Since that initial video, I’ve had the opportunity to hear Robert speak on behalf of NAMI at Stanford’s Annual Mood Disorders Education Day the last two years and this past year I met him in person. Today, Robert has graciously agreed to meet with us and share his story in a 2-part post. Today I’ll be asking questions about Robert’s story and later this week we’ll continue this interview with another post about the programs Robert is involved in and his journey to fight the stigma of mental illness. I like to think of Robert and others who are publicly fighting the stigma of mental illness as soldiers who are fighting for our children’s future! Thank you Robert for making a difference for families like mine and bringing hope to the next generation!

* * *

Welcome Robert to my blog, I’m so excited to share your story and the role you’re taking in fighting the stigma of mental illness. To start, can you share a little about yourself?
I grew up in the East Bay and attended Castro Valley High School. Home was very ruff but I had some great teachers and coaches along the way. After graduating, going to college was a distant dream, due to unstable parents and the need to move forward in my life. I chose to coach wrestling and found a job as a garbage man... fast forward to my early to mid-twenties, as stated in the magazine “One in Four ” published in the UK, I would be considered an all American guy. Good husband, loving step-dad, coach, in great physical shape and all around friendly guy.

When did you first experience symptoms?
At the age of twenty-eight is when they started to disrupt my life. Looking back, I am sure I experienced bouts of depression and manic episodes. Being a father, husband, active member of society, the symptoms started affecting all aspects of my life. My family suffered the most during those years. I missed work, was not as loving and emotionally unavailable to my wife and kid.

What mental illness have you been diagnosed with?
I was originally diagnosed with clinical depression at the age of twenty eight. Later at the age of 31, while locked in a psychiatric unit, I was diagnosed with Bipolar Disorder.

How do you manage your illness?
I start every day with making my bed. There was a time in my life when I was in that bed 16 hours a day and didn’t see my friends or relatives for two months. My first step back to health was to make my bed, I knew that I was too lazy to make it again and get in the shower. Other days I was in such a hurry that I would start heading to the shower but then stop and tell myself “take the time to make your bed”! It sets the consistency on a daily basis that I need to remind myself how fortunate and blessed I am that I have a nice warm bed to come home to. Now I have seven pillows, shams and a Winnie-the-Pooh pillow that I have had since the day I left my family and lost my home.

Did you always know that something wasn’t right or did it come out of nowhere?
It was progressive but unnoticed by me. Later after the diagnoses, people came to me and said that they had suspected it for a while. My reality was going a thousand miles an hour or crashed like a log. It was the only life and reality I knew.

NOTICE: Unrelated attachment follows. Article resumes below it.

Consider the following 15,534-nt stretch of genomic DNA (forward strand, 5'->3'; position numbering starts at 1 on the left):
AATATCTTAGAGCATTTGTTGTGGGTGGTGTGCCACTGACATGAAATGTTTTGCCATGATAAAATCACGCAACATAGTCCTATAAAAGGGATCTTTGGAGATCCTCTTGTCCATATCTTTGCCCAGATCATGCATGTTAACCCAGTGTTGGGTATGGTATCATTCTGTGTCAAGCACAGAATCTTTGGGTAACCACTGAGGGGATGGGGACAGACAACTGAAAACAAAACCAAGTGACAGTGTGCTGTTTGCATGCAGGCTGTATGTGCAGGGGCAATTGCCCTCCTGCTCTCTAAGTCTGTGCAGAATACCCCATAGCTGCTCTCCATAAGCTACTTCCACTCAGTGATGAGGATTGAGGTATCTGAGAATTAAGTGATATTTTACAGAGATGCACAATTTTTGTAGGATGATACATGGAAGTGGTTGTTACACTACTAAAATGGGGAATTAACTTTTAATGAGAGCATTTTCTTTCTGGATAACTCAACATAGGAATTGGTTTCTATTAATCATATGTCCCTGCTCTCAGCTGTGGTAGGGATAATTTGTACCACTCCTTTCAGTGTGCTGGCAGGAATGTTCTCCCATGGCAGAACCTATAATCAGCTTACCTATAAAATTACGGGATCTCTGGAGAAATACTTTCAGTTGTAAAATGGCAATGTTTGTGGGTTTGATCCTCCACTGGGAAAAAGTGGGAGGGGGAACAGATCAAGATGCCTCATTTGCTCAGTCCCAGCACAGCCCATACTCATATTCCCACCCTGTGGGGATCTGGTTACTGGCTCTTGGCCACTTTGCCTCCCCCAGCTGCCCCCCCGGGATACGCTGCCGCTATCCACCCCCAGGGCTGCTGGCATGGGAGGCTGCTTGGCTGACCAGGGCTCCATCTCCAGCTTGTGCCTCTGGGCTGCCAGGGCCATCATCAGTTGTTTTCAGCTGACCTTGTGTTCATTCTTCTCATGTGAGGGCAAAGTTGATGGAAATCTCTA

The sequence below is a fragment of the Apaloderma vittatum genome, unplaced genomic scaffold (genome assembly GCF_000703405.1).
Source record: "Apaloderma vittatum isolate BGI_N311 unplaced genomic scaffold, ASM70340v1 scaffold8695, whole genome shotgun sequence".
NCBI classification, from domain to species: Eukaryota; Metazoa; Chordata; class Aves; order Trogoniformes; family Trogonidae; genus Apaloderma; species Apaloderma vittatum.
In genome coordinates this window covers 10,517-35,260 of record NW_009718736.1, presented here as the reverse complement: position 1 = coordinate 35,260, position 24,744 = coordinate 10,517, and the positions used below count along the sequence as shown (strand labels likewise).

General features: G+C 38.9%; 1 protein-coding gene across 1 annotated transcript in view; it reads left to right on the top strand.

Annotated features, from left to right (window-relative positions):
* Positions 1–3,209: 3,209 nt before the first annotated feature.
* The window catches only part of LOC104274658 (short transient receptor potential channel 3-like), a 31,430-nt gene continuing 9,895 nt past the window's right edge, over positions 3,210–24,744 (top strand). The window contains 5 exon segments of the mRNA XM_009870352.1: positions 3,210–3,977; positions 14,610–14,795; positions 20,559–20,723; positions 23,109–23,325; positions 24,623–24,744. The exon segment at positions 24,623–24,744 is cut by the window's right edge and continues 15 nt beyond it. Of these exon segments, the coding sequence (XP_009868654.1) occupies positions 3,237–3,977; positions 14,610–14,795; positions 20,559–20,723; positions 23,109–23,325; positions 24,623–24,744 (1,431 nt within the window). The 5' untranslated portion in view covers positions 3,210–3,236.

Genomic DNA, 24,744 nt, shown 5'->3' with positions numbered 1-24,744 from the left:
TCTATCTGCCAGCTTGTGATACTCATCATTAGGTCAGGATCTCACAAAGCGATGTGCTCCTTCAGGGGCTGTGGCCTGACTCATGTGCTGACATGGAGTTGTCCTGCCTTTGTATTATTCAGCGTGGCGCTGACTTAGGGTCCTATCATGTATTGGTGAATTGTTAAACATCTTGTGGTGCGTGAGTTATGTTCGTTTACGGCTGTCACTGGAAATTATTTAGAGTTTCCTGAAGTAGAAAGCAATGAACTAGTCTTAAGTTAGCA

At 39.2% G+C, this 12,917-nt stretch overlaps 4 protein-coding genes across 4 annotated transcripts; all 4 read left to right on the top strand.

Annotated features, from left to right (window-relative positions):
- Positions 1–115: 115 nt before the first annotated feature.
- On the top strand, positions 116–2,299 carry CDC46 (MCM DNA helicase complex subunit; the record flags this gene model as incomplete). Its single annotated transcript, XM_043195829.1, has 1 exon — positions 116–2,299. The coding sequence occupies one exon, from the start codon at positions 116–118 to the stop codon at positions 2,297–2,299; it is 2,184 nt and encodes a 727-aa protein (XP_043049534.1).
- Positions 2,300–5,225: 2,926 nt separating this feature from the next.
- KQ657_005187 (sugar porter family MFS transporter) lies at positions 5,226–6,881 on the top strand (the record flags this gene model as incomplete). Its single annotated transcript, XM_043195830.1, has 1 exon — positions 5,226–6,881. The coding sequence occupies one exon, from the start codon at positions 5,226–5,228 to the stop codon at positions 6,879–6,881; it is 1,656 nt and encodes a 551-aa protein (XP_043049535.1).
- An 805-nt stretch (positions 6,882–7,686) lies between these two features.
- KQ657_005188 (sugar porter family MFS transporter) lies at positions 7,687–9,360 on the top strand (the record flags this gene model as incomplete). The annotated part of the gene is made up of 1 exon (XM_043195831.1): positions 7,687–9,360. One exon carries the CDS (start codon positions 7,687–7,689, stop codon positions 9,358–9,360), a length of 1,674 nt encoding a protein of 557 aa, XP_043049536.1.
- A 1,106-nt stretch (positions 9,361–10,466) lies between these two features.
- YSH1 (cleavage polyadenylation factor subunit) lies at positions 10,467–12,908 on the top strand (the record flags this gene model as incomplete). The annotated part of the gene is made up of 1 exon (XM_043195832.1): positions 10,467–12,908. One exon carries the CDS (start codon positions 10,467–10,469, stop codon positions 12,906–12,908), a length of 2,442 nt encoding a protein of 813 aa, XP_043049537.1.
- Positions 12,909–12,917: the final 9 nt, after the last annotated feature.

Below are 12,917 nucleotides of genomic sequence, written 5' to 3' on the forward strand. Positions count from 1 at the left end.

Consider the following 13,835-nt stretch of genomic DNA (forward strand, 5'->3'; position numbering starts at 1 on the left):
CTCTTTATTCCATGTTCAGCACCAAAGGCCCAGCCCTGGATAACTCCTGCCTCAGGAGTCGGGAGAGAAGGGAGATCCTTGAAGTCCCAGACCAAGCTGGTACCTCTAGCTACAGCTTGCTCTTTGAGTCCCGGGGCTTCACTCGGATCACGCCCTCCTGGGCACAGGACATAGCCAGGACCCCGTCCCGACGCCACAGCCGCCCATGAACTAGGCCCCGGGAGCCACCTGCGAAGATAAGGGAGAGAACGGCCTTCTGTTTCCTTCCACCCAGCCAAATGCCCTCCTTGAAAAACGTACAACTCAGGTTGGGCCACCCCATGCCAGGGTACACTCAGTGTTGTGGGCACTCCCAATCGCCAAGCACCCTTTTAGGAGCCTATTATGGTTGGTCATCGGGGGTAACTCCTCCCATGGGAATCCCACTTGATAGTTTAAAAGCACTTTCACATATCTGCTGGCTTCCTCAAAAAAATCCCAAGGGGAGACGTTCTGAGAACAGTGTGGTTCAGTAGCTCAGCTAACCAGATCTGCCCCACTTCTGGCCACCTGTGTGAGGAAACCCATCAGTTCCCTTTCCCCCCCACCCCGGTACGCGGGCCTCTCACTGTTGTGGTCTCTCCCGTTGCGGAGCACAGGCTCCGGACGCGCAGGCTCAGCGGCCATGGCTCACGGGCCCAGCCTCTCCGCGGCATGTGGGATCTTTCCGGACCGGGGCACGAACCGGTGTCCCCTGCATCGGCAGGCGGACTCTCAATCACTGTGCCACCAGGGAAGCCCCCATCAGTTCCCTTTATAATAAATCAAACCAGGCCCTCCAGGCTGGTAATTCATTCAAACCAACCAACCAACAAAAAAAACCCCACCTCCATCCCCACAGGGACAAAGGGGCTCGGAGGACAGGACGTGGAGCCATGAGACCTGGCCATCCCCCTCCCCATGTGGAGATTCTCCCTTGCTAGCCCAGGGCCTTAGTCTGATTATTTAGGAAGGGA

Do you have a family history of mental illness?
Great question! After I accepted my illness and became more educated, my family history showed a destructive blueprint of mental illness. At the time I did a study on my family history, I discovered that the longest a male survived through four generations was to the age of fifty-eight. At that time, the oldest male cousin was 42 and I was 33. My mom was diagnosed with Manic-Depression in the seventies and now we know it is Bipolar Disorder. Unfortunately she chose to self-medicate with drugs and alcohol.

As a man, what unique struggle did you face in coping with your illness and getting treatment?
I had no one to talk to, identify with, mentor me or even tell me where to get help. I am a very tuff guy, physically fit, hard worker, so the illness put me on my knees and weakened me physically, emotionally and took away the ability to support my family. The stigma and shame were the worse. I was experiencing clinical depression and lack of energy, not a girly-man sitting in the corner crying and feeling sad. (My horrible attempt at humor—hope I don’t offend anyone).

How do you get support today?
I start by making my bed. Support comes in many forms for me. Listening to close friends and mentors who give me help and feedback on decisions I make. Accepting the help and kindness of others. Being involved in the advocacy work on a daily bases. Doing this interview, flying over seas, being involved with great organizations such as our And recently I have been blessed by an amazing woman who agreed to be my loving wife :-).

Obviously you’ve gone public with your illness, but do you tell everyone?
No, but yes! Like any conversation, it depends on the depth or situation. I have found that how I disclose makes all the difference in the world. I use to say I have a brain disorder, chemical imbalance, suffer from Bipolar, or I am Bipolar. (I wouldn’t say I’m nail fungus if I had just been given meds for nail fungus) Now my standard smooth answer is “I was diagnosed with Bipolar Disorder ten years ago”. People don’t react like before, but become very interested in sharing stories of people that they know that have psychiatric illnesses. They see you as a healthy individual that is dealing with an illness, accepted it and is moving forward with their life. It’s really cool to take the power back from dropping the bomb!